• 56. Soldier Medic Responsibilities <ul><li>Ambulance driver (MOSQ): </li></ul><ul><ul><ul><li>Responsible for ambulance </li></ul></ul></ul><ul><ul><ul><li>Vehicle maintenance </li></ul></ul></ul><ul><ul><ul><li>Emergency medical care </li></ul></ul></ul><ul><ul><ul><li>Readiness & responsiveness of vehicle and equipment </li></ul></ul></ul>
  • 57. Soldier Medic Responsibilities <ul><li>Soldier medic: </li></ul><ul><ul><ul><li>Assistant ambulance driver/navigator </li></ul></ul></ul><ul><ul><ul><li>Casualty care </li></ul></ul></ul><ul><ul><ul><li>Supervises loading & unloading of casualties </li></ul></ul></ul>
  • 58. M-996 HMMWV Mini-Ambulance (2 Litter)
  • 59. M-997 HMMWV Maxi-Ambulance (4 Litter) 56
  • 60. M-113 Armored Ambulance 57
  • 61. Armored Medical Evacuation Vehicle (AMEV) 58
  • 62. Stryker (Light Armored Vehicle) M1133 59
  • 63. MRAP (Maxpro) 60
  • 64. MRAP (HAGA) 61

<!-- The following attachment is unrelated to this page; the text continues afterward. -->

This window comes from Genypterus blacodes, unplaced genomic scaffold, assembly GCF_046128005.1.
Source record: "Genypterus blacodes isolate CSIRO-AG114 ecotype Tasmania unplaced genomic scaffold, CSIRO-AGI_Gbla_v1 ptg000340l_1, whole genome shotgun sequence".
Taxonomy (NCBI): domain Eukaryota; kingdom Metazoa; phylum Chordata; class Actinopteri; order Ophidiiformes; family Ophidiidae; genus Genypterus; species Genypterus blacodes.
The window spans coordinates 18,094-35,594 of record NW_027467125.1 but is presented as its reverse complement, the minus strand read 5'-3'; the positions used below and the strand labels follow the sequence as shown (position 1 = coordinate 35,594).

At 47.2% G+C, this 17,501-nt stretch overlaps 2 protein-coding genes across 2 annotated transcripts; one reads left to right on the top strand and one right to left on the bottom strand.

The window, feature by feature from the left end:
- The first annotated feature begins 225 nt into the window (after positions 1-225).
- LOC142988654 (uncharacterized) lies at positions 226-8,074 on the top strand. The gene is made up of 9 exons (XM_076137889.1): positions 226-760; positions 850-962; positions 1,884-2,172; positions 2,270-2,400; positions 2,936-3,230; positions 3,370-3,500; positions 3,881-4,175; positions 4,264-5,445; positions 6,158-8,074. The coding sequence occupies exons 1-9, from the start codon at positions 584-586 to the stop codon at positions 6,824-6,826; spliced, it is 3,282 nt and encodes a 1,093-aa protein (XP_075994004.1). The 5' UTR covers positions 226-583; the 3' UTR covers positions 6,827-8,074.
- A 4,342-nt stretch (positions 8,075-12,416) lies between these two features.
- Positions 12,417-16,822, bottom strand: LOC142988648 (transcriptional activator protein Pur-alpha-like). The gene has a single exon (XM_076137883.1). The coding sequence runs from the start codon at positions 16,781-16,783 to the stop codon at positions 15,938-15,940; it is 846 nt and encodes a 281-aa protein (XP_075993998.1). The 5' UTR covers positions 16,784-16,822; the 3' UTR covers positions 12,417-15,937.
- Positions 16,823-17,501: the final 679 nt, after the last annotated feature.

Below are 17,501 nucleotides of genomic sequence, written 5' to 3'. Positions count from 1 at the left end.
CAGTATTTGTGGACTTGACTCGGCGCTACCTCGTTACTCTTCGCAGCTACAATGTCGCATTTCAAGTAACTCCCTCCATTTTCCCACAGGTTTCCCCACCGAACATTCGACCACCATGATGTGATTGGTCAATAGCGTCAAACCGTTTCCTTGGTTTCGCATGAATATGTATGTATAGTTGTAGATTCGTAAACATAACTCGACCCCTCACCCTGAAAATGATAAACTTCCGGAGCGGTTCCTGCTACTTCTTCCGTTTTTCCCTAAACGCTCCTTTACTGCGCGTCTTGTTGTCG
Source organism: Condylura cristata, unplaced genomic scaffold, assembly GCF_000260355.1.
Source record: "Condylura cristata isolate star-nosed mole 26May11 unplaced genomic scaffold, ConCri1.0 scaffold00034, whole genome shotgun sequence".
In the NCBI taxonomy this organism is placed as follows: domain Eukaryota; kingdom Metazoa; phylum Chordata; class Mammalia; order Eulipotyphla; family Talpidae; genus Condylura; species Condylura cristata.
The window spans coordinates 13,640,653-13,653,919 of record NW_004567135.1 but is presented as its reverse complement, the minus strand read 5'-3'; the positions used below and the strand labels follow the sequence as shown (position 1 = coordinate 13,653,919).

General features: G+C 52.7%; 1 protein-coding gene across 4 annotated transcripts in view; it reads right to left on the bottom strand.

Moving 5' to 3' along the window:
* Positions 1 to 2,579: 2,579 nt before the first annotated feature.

• 65. MRAP <ul><li>The patient compartment stores emergency medical care equipment i.e oxygen delivery system, vital signs monitor, a suction apparatus and thermometer. </li></ul>62 TC3 Bags Litter Support Arms Stud Mounts #3 Med Resupply chest En-route care bag Trauma Panel Suction Vital Signs Monitor Litter Support Arm IV Bag Holders
  • 66. Ambulance Loading and Unloading <ul><li>In loading and unloading ambulances, litter casualties are moved carefully so as not to cause additional discomfort and or injury. Procedures may vary depending on the number of litter bearers, the presence or absence of a soldier medic and the type of vehicle used. </li></ul>
  • 67. Ambulance Loading and Unloading <ul><li>Casualties are normally loaded head-first for the following reasons: </li></ul><ul><ul><ul><li>They are less likely to experience motion sickness or nausea </li></ul></ul></ul><ul><ul><ul><li>They experience less noise from doors opening and closing </li></ul></ul></ul><ul><ul><ul><li>Less danger of further injury in the event of a rear collision </li></ul></ul></ul>
  • 68. Ambulance Loading and Unloading <ul><li>When a casualty requires en route care: </li></ul><ul><ul><li>For an injury to one side of the body, it may be necessary to load the casualty feet-first to make the injury readily accessible </li></ul></ul><ul><ul><li>For casualties that require I.V. therapy, a lower berth may be indicated in order to obtain a gravity flow </li></ul></ul><ul><ul><li>Casualties with bulky splints may also require a lower berth (if possible) </li></ul></ul>
  • 69. Ambulance Loading and Unloading 64